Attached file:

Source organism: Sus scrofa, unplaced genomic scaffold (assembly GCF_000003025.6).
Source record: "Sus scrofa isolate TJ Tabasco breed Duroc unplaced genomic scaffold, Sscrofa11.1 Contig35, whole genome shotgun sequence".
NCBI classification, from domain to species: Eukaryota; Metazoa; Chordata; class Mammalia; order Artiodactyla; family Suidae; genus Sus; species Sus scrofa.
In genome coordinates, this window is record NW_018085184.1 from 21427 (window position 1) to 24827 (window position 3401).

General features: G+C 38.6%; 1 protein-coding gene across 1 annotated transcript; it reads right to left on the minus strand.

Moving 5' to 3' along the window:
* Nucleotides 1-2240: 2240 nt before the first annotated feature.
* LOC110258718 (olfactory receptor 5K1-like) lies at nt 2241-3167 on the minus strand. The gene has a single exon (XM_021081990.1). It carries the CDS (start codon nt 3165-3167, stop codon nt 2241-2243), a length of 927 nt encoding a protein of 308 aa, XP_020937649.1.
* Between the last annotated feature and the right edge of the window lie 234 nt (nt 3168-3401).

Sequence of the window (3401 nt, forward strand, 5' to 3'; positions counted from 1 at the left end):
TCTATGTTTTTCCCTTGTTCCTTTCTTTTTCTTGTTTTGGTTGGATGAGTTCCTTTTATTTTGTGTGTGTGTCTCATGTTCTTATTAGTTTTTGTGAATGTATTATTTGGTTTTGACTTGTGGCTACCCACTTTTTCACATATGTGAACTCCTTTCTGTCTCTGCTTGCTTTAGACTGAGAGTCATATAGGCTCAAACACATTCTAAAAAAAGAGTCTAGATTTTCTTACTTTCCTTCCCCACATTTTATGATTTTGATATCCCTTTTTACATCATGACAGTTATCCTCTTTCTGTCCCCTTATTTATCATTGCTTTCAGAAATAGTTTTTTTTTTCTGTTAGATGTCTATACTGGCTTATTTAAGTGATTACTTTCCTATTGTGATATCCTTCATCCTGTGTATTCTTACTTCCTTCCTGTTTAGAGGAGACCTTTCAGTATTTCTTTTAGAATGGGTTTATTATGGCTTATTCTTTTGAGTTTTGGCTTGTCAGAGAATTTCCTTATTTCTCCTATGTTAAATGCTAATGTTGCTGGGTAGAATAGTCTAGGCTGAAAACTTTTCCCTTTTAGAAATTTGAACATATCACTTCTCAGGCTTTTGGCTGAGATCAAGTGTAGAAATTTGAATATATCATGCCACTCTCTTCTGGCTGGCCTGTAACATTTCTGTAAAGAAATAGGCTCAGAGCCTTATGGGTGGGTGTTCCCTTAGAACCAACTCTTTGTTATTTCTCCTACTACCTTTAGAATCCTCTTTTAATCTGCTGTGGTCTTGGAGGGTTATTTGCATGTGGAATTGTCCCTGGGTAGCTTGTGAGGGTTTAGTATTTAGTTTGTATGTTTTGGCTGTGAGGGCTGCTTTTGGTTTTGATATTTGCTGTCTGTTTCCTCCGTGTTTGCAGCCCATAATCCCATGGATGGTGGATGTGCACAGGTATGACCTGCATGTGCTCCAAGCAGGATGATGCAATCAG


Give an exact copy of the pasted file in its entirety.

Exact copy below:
Source organism: Sus scrofa, unplaced genomic scaffold (assembly GCF_000003025.6).
Source record: "Sus scrofa isolate TJ Tabasco breed Duroc unplaced genomic scaffold, Sscrofa11.1 Contig35, whole genome shotgun sequence".
NCBI classification, from domain to species: Eukaryota; Metazoa; Chordata; class Mammalia; order Artiodactyla; family Suidae; genus Sus; species Sus scrofa.
In genome coordinates, this window is record NW_018085184.1 from 21427 (window position 1) to 24827 (window position 3401).

General features: G+C 38.6%; 1 protein-coding gene across 1 annotated transcript; it reads right to left on the minus strand.

Moving 5' to 3' along the window:
* Nucleotides 1-2240: 2240 nt before the first annotated feature.
* LOC110258718 (olfactory receptor 5K1-like) lies at nt 2241-3167 on the minus strand. The gene has a single exon (XM_021081990.1). It carries the CDS (start codon nt 3165-3167, stop codon nt 2241-2243), a length of 927 nt encoding a protein of 308 aa, XP_020937649.1.
* Between the last annotated feature and the right edge of the window lie 234 nt (nt 3168-3401).

Sequence of the window (3401 nt, forward strand, 5' to 3'; positions counted from 1 at the left end):
TCTATGTTTTTCCCTTGTTCCTTTCTTTTTCTTGTTTTGGTTGGATGAGTTCCTTTTATTTTGTGTGTGTGTCTCATGTTCTTATTAGTTTTTGTGAATGTATTATTTGGTTTTGACTTGTGGCTACCCACTTTTTCACATATGTGAACTCCTTTCTGTCTCTGCTTGCTTTAGACTGAGAGTCATATAGGCTCAAACACATTCTAAAAAAAGAGTCTAGATTTTCTTACTTTCCTTCCCCACATTTTATGATTTTGATATCCCTTTTTACATCATGACAGTTATCCTCTTTCTGTCCCCTTATTTATCATTGCTTTCAGAAATAGTTTTTTTTTTCTGTTAGATGTCTATACTGGCTTATTTAAGTGATTACTTTCCTATTGTGATATCCTTCATCCTGTGTATTCTTACTTCCTTCCTGTTTAGAGGAGACCTTTCAGTATTTCTTTTAGAATGGGTTTATTATGGCTTATTCTTTTGAGTTTTGGCTTGTCAGAGAATTTCCTTATTTCTCCTATGTTAAATGCTAATGTTGCTGGGTAGAATAGTCTAGGCTGAAAACTTTTCCCTTTTAGAAATTTGAACATATCACTTCTCAGGCTTTTGGCTGAGATCAAGTGTAGAAATTTGAATATATCATGCCACTCTCTTCTGGCTGGCCTGTAACATTTCTGTAAAGAAATAGGCTCAGAGCCTTATGGGTGGGTGTTCCCTTAGAACCAACTCTTTGTTATTTCTCCTACTACCTTTAGAATCCTCTTTTAATCTGCTGTGGTCTTGGAGGGTTATTTGCATGTGGAATTGTCCCTGGGTAGCTTGTGAGGGTTTAGTATTTAGTTTGTATGTTTTGGCTGTGAGGGCTGCTTTTGGTTTTGATATTTGCTGTCTGTTTCCTCCGTGTTTGCAGCCCATAATCCCATGGATGGTGGATGTGCACAGGTATGACCTGCATGTGCTCCAAGCAGGATGATGCAATCAG